It is that time of the year again – the time for award and prize-giving evenings at schools all over the country. Isn't it amazing how many trophies schools can amass over the years from ex-learners yearning for the “good old, carefree days of youth”, from sponsors in “honour of” past young “stars” and promoters of some special subject or skill, from perseverance to maths.
Headed towards another butt-testing prize-giving evening on the laminated wood chairs of my daughter’s school hall last week, I decided to have a look at where the tradition of trophies and the word describing it comes from. Several elements of the tradition passed through my mind during the course of the evening as the master of ceremonies carried on.
The word itself derived originally from the Greek word tropajon, which referred to arms, standards and other property, human captives and body parts (from there comes the expression 'to headhunt') captured in battle.
The word 'trophy' arrived in the English language in the mid-16th century via the French word trophée. The French got the word from Latin, trophaeum, which was a latinanisation ofthe original Greek .
There are plenty of testimonials to the brutal historical origins of the term 'trophy' in the definitions that it still holds. The list includes:
- Anything taken in war, hunting, competition, etc., especially when preserved as a memento; spoil, prize, or award;Anything serving as a token or evidence of victory, valour, skill, etc.; A carving, painting, or other representation of objects associated with or symbolic of, victory or achievement; and a memorial erected by certain ancient peoples, especially the Greeks and Romans, in commemoration of a victory in war and consisting of arms or other spoils taken from the enemy and hung on a tree, pillar, or the like.
In modern warfare, trophy taking, especially of bodies and body parts, is strongly discouraged. But there are examples of this tradition surviving into modern times. The infamous Selous Scouts of the old Rhodesian (now Zimbabwe) Army of the 1970s severed the ears of their “kills” to save as mementos.
The Rhodesian special operations unit took its name from Frederick Courteney Selous (31 December 1851 - 4 January 1917), who was a British explorer, officer, hunter and conservationist famous for his exploits in South-East Africa. His exploits inspired Sir Rider Haggard to create the fictional character Allan Quatermain.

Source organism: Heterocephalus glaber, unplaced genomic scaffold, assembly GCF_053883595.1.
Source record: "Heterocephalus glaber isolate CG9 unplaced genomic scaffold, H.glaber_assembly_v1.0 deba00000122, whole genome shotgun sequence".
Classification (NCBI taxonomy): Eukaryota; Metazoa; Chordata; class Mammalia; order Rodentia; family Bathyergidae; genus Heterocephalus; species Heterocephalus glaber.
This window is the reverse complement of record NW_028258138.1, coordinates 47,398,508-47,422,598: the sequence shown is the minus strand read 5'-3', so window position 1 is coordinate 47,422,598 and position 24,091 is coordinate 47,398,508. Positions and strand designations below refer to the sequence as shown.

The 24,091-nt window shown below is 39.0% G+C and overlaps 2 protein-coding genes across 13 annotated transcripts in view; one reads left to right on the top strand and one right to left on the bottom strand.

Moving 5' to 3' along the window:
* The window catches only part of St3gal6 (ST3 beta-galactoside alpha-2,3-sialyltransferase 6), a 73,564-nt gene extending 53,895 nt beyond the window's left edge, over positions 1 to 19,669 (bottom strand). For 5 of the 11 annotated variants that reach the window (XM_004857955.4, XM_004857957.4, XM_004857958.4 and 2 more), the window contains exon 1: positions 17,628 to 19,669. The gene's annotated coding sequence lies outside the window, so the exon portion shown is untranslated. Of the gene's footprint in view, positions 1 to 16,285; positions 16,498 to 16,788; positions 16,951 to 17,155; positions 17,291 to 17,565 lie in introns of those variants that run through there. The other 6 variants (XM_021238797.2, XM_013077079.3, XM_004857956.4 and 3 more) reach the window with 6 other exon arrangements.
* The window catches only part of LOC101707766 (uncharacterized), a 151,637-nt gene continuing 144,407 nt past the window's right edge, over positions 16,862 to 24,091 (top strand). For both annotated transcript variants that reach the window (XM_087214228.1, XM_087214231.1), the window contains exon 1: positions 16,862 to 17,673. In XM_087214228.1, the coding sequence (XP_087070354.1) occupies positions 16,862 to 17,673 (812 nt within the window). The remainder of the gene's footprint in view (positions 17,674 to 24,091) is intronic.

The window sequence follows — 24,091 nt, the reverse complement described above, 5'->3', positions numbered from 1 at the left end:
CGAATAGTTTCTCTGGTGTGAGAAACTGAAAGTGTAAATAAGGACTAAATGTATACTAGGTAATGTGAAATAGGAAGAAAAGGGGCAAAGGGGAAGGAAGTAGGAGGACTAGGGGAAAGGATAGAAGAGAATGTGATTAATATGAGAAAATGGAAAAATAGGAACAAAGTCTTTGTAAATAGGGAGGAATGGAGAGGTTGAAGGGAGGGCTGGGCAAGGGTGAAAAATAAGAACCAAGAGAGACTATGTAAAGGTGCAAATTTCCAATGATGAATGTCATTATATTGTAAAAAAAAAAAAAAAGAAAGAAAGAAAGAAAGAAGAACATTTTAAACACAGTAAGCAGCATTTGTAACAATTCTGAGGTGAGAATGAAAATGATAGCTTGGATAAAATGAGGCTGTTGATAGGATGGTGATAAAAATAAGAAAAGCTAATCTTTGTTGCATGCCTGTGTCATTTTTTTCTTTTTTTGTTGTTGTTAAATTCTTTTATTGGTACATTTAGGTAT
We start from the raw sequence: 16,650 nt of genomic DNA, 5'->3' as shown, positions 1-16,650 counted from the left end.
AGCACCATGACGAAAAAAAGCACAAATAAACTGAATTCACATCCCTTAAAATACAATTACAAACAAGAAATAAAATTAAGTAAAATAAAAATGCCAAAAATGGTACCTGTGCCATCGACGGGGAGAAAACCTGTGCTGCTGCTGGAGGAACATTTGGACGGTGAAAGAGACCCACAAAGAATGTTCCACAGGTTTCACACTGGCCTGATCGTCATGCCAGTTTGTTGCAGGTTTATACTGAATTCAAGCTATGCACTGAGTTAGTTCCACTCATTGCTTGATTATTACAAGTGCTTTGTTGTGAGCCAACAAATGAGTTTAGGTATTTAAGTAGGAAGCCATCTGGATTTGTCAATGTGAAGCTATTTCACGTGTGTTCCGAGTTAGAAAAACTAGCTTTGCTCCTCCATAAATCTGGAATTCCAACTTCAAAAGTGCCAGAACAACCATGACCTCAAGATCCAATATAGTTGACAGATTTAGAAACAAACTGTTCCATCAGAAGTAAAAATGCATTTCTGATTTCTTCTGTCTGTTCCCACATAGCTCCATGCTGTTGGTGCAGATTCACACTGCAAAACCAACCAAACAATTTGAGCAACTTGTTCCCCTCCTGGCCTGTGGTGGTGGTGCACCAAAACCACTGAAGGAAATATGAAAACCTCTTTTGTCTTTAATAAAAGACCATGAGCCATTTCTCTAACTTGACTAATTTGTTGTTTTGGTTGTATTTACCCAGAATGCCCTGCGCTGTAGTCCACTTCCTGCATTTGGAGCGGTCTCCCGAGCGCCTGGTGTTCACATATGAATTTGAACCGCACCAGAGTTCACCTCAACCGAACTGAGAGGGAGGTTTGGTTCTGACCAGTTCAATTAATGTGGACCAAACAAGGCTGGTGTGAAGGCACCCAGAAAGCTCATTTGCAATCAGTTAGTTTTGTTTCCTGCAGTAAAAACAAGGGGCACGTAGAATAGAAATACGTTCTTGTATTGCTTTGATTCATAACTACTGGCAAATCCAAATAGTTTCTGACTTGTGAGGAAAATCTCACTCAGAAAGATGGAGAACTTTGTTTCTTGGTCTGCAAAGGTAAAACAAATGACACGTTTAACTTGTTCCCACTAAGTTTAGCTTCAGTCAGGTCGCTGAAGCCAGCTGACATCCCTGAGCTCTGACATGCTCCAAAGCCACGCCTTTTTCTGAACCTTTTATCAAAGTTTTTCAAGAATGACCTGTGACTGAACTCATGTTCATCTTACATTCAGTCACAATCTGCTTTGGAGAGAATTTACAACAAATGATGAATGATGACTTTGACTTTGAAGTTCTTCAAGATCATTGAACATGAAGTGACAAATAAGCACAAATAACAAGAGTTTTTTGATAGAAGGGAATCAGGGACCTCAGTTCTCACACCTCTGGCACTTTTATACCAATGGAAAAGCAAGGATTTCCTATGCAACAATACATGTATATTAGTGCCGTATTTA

The tradition of this type of trophy collection is also still very strong in the world of game hunting. In fact “trophy hunting” is a huge industry in many parts of the world, and especially in Africa.
Those zillion silver cups displayed on what looked like a kilometre-long table on the stage in the school hall and which nearly made me turn around and do a record-breaking sprint for the parking lot and home for a glass of wine, are also a tradition for which we can thank the Greeks.
In ancient Greece, the winners of the Olympic games initially received no trophies except laurel wreaths. Later they also received an amphora with sacred olive oil. In local games, as at schools today, the winners received different trophies, such as a tripod vase, a bronze shield or a silver cup.
Two hours after I sat down on that cheap laminated seat, hanging onto my knees by my elbows for dear life, my greying and thinning hair hanging towards the floor, I swore a solemn oath: I don’t care how embarrassed my daughter is going to be, but next year I’m bringing a cushion to sit on along with me.
The next moment the master of ceremonies launched into another long-winded attempt at a joke. I lifted my weary head to look at him and started to fantasise about what his head would look like as a hunting trophy above the braai.